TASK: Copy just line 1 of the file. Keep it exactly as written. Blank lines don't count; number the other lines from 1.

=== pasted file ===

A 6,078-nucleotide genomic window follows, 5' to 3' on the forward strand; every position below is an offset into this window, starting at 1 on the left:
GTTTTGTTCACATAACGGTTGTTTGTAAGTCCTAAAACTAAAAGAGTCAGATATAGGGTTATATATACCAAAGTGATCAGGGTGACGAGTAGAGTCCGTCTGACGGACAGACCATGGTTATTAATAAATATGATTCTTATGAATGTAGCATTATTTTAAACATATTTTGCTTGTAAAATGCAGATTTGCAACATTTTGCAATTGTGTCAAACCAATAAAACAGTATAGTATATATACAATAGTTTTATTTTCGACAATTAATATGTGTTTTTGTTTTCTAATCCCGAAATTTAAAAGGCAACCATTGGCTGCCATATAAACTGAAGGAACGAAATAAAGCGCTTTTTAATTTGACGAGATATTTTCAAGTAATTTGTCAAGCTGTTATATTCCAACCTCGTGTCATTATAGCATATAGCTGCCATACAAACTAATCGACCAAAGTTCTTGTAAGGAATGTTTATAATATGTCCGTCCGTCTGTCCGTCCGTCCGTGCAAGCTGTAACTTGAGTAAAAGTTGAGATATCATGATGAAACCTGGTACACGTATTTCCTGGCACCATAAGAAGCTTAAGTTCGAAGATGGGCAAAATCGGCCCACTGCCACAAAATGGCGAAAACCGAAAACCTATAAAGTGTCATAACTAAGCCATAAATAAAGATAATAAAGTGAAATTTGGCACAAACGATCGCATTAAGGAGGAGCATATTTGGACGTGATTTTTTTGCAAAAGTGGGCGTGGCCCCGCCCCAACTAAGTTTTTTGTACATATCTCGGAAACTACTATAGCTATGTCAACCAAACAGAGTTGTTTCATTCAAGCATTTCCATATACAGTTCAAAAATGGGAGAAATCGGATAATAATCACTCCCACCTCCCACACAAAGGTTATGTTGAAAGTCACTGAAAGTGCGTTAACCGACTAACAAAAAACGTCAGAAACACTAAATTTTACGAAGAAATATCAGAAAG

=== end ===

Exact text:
A 6,078-nucleotide genomic window follows, 5' to 3' on the forward strand; every position below is an offset into this window, starting at 1 on the left: